Eminent Domain and the Problem With Short-Term Thinking


Eminent domain refers to the power possessed by the state over all property within the state, specifically its power to appropriate property for a public use. The proceeding by which a government unit exercises its eminent domain power is called a condemnation proceeding.

Eminent domain powers are regularly used by governments in order to create and expand rights-of-way.  In recent decades, however, governments have sought to expand what constitutes a “public use” by using eminent domain for urban renewal and other seemingly private development projects.  To do this, the government claims that an area is “blighted” in order to qualify it for urban renewal redevelopment.

Recently, two highly-publicized condemnation proceedings from the past, which occurred more than forty years apart, have found their way back into the headlines and demonstrate the problems which arise when urban renewal/redevelopment projects are carried out in a “ready-fire-aim” fashion.

Here in Minnesota, the discovery of the first three floors of the Metropolitan Building in a Delano scrap yard has brought back memories of the infamous Gateway District urban renewal project  of the early 1960s, where the City of Minneapolis essentially demolished a large chunk of its downtown area in order to rid itself of its seedier aspects.  “The Met”, as it was called, was the focus of the earliest of historic preservation efforts in Minnesota but, unfortunately, the Minnesota Supreme Court ruled in 1960 that the City of Minneapolis could take the Met down with everything else in the Gateway.  Nearly five decades later, some sites still sit empty and a movement is on to recover the Metropolitan’s remnants for an as-yet determined use.

Meanwhile, an eminent domain case which took on national significance after a highly-criticized U.S. Supreme Court case has found its way back into the headlines.  The case of Kelo v. City of New London involved the City of New London, Connecticut attempting to take private property, including the home of Suzette Kelo, in order to redevelop the area into a new corporate facility for Pfizer, Inc.  Five years later, Pfizer has pulled out of its expansion plans and the property  taken by New London sits vacant with no current prospects for a replacement project.

The 1960 Minnesota Supreme Court case focused on whether the City of Minneapolis could use its takings power under the Municipal Housing and Redevelopment Act to redevelop property other than housing, whereas the Kelo case focused on whether taking property for economic development constituted a “public use.”  In both cases, the courts answered yes, the government taking proceeded and the buildings came down.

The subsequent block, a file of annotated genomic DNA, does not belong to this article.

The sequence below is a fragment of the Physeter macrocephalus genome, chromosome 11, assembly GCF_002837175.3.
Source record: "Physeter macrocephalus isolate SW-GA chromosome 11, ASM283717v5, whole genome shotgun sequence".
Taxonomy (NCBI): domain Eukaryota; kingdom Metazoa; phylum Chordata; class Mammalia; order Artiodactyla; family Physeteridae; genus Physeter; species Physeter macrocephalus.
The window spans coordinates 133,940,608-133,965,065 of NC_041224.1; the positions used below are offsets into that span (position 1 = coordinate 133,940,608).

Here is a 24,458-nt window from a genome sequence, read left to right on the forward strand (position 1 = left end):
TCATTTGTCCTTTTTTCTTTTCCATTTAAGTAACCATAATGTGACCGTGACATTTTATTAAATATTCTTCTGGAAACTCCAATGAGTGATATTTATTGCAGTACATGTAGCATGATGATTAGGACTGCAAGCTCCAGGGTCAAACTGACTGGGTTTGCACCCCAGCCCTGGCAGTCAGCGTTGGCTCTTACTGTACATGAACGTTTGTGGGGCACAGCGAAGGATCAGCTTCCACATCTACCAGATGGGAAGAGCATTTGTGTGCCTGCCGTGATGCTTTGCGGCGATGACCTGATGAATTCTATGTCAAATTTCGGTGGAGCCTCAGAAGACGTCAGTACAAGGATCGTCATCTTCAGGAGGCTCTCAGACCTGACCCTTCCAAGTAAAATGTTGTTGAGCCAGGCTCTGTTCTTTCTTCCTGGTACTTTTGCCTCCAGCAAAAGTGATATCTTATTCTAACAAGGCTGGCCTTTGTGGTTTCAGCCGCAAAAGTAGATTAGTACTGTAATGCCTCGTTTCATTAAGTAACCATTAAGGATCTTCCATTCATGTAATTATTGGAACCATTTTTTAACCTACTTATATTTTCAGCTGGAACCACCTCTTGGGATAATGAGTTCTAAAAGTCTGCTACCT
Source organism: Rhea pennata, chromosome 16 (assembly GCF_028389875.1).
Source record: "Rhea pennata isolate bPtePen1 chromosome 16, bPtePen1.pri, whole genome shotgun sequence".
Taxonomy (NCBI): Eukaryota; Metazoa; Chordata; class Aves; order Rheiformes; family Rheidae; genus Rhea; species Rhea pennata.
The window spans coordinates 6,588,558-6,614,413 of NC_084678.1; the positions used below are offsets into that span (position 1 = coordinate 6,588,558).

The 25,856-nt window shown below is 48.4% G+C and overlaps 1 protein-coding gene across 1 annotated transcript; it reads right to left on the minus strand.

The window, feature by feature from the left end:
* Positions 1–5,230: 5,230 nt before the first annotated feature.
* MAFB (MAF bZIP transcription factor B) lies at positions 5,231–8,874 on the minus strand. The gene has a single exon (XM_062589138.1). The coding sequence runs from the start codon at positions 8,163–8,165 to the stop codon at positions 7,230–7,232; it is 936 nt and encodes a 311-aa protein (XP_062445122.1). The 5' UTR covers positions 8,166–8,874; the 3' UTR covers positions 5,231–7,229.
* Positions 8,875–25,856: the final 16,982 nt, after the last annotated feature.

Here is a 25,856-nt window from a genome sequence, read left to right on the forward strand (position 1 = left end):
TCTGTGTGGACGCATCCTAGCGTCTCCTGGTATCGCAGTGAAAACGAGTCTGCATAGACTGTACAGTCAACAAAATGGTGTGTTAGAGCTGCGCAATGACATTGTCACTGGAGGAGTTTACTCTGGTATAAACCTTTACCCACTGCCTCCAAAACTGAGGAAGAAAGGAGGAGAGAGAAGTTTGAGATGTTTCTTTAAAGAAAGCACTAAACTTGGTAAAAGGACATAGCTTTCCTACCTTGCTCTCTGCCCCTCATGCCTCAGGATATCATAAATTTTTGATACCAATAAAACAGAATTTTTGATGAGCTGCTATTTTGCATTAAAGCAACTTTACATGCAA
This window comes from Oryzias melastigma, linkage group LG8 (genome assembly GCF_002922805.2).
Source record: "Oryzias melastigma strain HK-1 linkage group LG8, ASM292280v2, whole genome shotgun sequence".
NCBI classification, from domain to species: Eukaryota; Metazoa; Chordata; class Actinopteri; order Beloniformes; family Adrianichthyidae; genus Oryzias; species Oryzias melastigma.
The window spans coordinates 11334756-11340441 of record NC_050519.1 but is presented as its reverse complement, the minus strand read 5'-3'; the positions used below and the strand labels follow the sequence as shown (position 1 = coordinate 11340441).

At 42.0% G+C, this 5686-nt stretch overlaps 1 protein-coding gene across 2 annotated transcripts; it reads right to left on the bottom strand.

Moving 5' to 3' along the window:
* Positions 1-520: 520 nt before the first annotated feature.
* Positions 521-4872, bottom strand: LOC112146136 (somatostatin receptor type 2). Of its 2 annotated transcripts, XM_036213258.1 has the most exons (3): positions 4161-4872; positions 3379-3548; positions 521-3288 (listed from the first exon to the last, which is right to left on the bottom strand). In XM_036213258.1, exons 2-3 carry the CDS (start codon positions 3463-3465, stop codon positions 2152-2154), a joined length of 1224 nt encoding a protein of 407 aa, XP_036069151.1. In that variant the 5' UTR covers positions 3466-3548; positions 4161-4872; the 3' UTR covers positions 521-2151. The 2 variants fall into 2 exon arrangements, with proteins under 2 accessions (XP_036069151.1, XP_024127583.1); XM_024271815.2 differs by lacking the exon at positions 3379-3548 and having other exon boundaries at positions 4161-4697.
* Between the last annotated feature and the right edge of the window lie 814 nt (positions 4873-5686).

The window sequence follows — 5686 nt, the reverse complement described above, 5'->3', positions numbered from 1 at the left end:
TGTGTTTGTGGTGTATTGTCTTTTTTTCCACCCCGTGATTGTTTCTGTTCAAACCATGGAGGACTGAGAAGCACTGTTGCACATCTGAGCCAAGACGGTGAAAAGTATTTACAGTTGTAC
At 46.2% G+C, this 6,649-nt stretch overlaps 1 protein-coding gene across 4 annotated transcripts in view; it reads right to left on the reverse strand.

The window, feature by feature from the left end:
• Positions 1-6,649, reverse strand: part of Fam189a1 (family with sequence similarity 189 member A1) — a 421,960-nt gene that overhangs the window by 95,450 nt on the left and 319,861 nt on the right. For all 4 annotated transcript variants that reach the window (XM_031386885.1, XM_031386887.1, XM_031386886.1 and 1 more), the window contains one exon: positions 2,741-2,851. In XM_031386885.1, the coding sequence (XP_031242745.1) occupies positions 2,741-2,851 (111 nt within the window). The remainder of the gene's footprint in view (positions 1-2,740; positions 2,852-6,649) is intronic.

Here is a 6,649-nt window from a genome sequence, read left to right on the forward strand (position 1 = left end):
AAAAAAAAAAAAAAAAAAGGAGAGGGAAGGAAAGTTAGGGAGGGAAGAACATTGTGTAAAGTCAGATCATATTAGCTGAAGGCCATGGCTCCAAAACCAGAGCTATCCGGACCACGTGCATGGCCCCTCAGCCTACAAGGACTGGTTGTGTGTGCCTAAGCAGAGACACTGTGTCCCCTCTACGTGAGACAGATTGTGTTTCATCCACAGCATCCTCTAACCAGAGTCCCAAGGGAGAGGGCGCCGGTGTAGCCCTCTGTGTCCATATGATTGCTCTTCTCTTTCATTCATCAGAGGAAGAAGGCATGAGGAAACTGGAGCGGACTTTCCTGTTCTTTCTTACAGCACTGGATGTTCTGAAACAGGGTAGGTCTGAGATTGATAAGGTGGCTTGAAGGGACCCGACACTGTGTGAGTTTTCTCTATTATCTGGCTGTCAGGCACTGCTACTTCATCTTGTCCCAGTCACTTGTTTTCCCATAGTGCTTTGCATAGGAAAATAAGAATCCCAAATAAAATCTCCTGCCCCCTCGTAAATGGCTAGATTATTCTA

The cases involving the Met and the Kelo property share something else in common as well.  Each case prompted a societal outcry leading to changes being made to prevent these situations from happening again.  The Met’s fate prompted Minnesota’s historical preservation movement, and today we have non-profit organizations such as the Preservation Alliance of Minnesota  which seek to protect buildings and other structures with historical significance from the wrecking ball.  Similarly, the Kelo decision spurred state legislatures to enact tighter restrictions on the use of eminent domain powers for economic development.

The larger question, however, in both instances, is why do we engage in such myopic thinking about urban planning in this country.  For example, during the housing boom of the early 2000s, the City of Minneapolis saw an exponential increase in new condominium developments, many built from the ground up.  Some of these developments were very near to the Gateway District.  As I watched these buildings go up, I could not help but wonder whether any of the hotels which were demolished in the Gateway between the 1960s and the 1990s could have been repurposed into condominiums for less cost than and without the use of additional resources in the newly constructed buildings.

Case in point:  the Nicollet Hotel.  Once the crown jewel of Minneapolis hotels, the Nicollet ultimately fell into disrepair and met with the wrecking ball in 1991.  Here’s a picture of the Nicollet in its heyday:


And here’s a picture of the site today:

Yep, that’s right folks; nearly twenty years after its demolition, the Nicollet Hotel site remains a parking lot while condominiums have sprouted up all around it.  Was that a wise use of resources?

Today, thanks in large part to the efforts of the historic preservation movement, we’re seeing several downtown buildings repurposed into hotels (such as the Foshay, which is now the “W”).  However, we’ve simply shifted our ire from buildings of the first half of the twentieth century to those of the second half, and the result has been the loss of the original Guthrie Theatre , the Minneapolis Public Library  and a structure that Minnesota pioneered:  the enclosed mall (Apache Plaza  has already been replaced with a lifestyle center, and Brookdale certainly could meet a similar fate).

“Demolish and replace” as an urban planning philosophy often produces results akin to bad plastic surgery, with eminent domain serving as the scalpel.  If instances such as the Metropolitan’s demolition (which is now seen, as many at the time predicted, to be a colossal mistake) and the Kelo case teach us anything, it is that governments would be wise to think long and hard before pulling the trigger on exercising its eminent domain powers.  Otherwise, we lose a part of our history and some of our liberties as well.